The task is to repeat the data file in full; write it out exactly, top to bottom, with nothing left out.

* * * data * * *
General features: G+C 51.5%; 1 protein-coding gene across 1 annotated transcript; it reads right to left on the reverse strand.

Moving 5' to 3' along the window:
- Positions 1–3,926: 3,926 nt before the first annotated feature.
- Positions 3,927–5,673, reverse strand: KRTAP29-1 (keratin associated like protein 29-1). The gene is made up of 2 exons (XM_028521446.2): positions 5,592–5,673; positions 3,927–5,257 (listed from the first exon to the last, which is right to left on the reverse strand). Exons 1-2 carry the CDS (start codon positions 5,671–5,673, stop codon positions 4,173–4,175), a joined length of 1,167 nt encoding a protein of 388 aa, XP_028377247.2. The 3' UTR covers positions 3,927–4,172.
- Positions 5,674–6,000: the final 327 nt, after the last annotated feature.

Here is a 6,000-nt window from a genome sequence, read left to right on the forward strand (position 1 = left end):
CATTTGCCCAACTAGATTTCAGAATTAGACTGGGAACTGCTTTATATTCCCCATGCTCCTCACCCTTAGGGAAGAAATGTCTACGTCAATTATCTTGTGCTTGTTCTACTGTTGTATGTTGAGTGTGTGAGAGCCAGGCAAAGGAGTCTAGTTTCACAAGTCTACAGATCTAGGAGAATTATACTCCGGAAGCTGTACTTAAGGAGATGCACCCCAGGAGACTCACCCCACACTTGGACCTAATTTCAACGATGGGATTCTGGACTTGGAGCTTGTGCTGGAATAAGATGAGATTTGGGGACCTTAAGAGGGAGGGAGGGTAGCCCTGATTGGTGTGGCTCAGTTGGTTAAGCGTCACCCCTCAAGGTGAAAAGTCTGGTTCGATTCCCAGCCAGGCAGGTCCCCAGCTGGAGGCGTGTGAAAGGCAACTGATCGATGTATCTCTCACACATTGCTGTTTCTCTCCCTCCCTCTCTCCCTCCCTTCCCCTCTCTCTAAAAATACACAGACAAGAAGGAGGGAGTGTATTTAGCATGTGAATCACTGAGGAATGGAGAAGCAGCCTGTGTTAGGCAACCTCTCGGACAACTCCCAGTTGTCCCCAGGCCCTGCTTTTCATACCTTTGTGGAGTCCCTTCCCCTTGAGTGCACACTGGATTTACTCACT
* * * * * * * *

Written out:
General features: G+C 51.5%; 1 protein-coding gene across 1 annotated transcript; it reads right to left on the reverse strand.

Moving 5' to 3' along the window:
- Positions 1–3,926: 3,926 nt before the first annotated feature.
- Positions 3,927–5,673, reverse strand: KRTAP29-1 (keratin associated like protein 29-1). The gene is made up of 2 exons (XM_028521446.2): positions 5,592–5,673; positions 3,927–5,257 (listed from the first exon to the last, which is right to left on the reverse strand). Exons 1-2 carry the CDS (start codon positions 5,671–5,673, stop codon positions 4,173–4,175), a joined length of 1,167 nt encoding a protein of 388 aa, XP_028377247.2. The 3' UTR covers positions 3,927–4,172.
- Positions 5,674–6,000: the final 327 nt, after the last annotated feature.

Here is a 6,000-nt window from a genome sequence, read left to right on the forward strand (position 1 = left end):
CATTTGCCCAACTAGATTTCAGAATTAGACTGGGAACTGCTTTATATTCCCCATGCTCCTCACCCTTAGGGAAGAAATGTCTACGTCAATTATCTTGTGCTTGTTCTACTGTTGTATGTTGAGTGTGTGAGAGCCAGGCAAAGGAGTCTAGTTTCACAAGTCTACAGATCTAGGAGAATTATACTCCGGAAGCTGTACTTAAGGAGATGCACCCCAGGAGACTCACCCCACACTTGGACCTAATTTCAACGATGGGATTCTGGACTTGGAGCTTGTGCTGGAATAAGATGAGATTTGGGGACCTTAAGAGGGAGGGAGGGTAGCCCTGATTGGTGTGGCTCAGTTGGTTAAGCGTCACCCCTCAAGGTGAAAAGTCTGGTTCGATTCCCAGCCAGGCAGGTCCCCAGCTGGAGGCGTGTGAAAGGCAACTGATCGATGTATCTCTCACACATTGCTGTTTCTCTCCCTCCCTCTCTCCCTCCCTTCCCCTCTCTCTAAAAATACACAGACAAGAAGGAGGGAGTGTATTTAGCATGTGAATCACTGAGGAATGGAGAAGCAGCCTGTGTTAGGCAACCTCTCGGACAACTCCCAGTTGTCCCCAGGCCCTGCTTTTCATACCTTTGTGGAGTCCCTTCCCCTTGAGTGCACACTGGATTTACTCACT